Lukasz Konieczka (LK):  Inclusion is a process and not a destination. Organisations should embrace the continuous learning without worrying from mistakes – instead, apologise and learn from them. There is also a difference between ‘fitting in’ and ‘inclusion’.

What are the main ways your organisation or industry has benefitted from steps towards inclusivity?

AC:  The Pride in Inclusion, Diversity and Equality award helped address feelings of people being scared to say the wrong thing. Through Educate & Celebrate’s workshops, they outlined clear values, and explored what discrimination looks like, including micro-aggressions. This includes looking at policies and thinking more about accountability and confidence-building.

KC:  The benefits for organisations who develop inclusive culture helps attract new people and develop staff retention, because people want to stay in the industry. It’s challenging when there is a dominant culture that doesn’t want to change. It’s important to be able to stand in someone else’s shoes and to point out privilege, to build empathy. In many ways, the corporate world is still catching up with society.

Is this something that’s been seen in work with young people?

HH:  This is a common and particular issue within schools. A large amount of the work is actually helping people understand the need for the work. The saddest thing is acknowledging that the organisations who need it the most are often the least prepared to do it. But recognising the need is getting halfway there and then there should be focus on active solutions. There is a difference between being right and being effective.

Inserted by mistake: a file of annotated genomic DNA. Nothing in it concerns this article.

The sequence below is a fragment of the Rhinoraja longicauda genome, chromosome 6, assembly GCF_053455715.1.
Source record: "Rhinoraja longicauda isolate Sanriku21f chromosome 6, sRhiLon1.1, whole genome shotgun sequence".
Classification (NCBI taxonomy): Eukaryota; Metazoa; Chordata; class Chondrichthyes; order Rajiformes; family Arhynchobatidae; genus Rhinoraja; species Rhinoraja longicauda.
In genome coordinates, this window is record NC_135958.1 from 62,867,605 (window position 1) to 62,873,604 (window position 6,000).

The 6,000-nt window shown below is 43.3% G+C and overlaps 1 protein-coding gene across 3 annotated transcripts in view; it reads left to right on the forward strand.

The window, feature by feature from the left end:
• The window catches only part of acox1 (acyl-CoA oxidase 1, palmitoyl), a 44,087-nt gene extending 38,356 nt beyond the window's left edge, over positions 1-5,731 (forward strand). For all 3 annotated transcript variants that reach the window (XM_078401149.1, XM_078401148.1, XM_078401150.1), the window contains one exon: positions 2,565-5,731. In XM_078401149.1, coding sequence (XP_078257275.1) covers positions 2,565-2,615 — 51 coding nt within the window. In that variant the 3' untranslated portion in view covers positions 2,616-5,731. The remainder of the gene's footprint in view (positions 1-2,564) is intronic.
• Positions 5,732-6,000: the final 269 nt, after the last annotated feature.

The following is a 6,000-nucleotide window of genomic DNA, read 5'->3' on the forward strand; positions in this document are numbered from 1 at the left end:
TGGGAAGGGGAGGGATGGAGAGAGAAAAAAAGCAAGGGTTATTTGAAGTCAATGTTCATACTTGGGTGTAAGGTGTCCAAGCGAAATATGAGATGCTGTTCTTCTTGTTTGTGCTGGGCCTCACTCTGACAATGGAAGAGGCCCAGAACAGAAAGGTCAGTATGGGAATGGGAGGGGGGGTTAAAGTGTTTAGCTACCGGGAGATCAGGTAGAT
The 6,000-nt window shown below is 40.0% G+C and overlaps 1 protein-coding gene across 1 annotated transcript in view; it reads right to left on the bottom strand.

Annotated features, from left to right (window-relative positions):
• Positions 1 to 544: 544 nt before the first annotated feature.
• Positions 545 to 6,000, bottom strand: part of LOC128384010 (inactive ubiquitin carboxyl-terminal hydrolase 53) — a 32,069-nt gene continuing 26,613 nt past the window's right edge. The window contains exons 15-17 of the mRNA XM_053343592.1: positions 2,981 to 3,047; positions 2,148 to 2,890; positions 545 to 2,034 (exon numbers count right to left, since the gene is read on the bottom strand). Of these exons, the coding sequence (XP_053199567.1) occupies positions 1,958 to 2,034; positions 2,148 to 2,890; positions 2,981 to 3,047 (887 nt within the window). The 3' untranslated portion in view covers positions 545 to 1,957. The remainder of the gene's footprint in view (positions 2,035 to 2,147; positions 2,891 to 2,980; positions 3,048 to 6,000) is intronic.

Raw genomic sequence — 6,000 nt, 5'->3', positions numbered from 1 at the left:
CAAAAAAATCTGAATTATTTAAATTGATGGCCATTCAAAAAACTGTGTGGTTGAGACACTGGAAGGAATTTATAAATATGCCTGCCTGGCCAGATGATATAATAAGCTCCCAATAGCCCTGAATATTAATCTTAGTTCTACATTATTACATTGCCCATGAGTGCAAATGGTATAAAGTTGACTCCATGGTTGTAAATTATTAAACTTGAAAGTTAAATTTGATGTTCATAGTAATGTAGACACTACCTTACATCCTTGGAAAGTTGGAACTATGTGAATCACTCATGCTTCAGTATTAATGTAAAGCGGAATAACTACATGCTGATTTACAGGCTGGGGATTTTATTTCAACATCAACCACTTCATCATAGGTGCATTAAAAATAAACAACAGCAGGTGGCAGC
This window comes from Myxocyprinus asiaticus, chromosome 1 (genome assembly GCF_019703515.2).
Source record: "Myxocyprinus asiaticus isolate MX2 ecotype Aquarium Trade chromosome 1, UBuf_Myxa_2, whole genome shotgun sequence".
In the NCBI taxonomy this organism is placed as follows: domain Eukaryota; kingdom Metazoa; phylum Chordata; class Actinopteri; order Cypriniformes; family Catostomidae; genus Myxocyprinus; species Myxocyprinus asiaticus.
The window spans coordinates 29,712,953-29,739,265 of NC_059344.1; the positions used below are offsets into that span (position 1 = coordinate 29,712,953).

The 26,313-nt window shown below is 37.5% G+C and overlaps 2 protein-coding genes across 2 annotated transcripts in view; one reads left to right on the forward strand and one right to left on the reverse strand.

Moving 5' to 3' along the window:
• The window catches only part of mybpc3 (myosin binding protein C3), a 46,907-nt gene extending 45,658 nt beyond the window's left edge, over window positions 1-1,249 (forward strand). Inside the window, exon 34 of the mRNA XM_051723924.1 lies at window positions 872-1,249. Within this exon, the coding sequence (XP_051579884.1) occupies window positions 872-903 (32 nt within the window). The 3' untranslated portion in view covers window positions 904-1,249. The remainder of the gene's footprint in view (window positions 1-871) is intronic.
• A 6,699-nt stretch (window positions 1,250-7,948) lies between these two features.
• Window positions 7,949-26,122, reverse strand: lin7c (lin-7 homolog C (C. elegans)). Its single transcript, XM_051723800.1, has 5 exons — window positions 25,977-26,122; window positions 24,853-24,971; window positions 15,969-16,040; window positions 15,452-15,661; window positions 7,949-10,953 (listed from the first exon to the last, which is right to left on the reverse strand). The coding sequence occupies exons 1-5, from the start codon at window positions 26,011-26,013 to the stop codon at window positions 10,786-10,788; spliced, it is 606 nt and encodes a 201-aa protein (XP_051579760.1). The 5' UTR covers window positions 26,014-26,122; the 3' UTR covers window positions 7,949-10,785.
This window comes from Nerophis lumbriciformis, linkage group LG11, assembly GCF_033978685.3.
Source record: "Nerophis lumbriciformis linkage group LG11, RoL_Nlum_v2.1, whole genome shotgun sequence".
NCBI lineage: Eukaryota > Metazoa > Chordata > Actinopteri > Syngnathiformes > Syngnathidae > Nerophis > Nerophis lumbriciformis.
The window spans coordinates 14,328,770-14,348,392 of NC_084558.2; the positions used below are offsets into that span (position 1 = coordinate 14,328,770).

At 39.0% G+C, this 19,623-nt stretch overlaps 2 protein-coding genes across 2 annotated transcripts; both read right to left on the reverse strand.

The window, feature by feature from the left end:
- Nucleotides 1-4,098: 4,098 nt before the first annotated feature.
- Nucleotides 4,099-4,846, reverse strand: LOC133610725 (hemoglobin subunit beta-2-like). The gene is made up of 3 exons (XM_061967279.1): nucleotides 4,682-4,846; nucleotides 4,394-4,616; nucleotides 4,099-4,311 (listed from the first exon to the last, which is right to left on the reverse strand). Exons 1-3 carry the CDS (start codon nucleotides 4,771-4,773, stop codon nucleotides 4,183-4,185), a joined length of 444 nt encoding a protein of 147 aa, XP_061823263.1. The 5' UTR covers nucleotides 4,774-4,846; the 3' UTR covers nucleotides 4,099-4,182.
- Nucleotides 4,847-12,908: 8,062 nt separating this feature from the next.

What steps can organisations do now to address inclusion for LGBTQ+ people and all minoritised groups?

LK:  Cross-examine the culture of your organisation and make engagement impactful in your work experience programmes so they have something to write on their CV. We need more genuine connection within CSR objectives.

AC:  As part of Mastering My Future (led by 2 -3 Degrees), there are employability workshops where 90% of attendees are non-white British. If you don’t see anyone who looks like you or talks like you, it makes you feel uncomfortable. Do you have relatable role models? Do you have visuals that show you are inclusive? Internal role models within your business and organisations can also be a big help.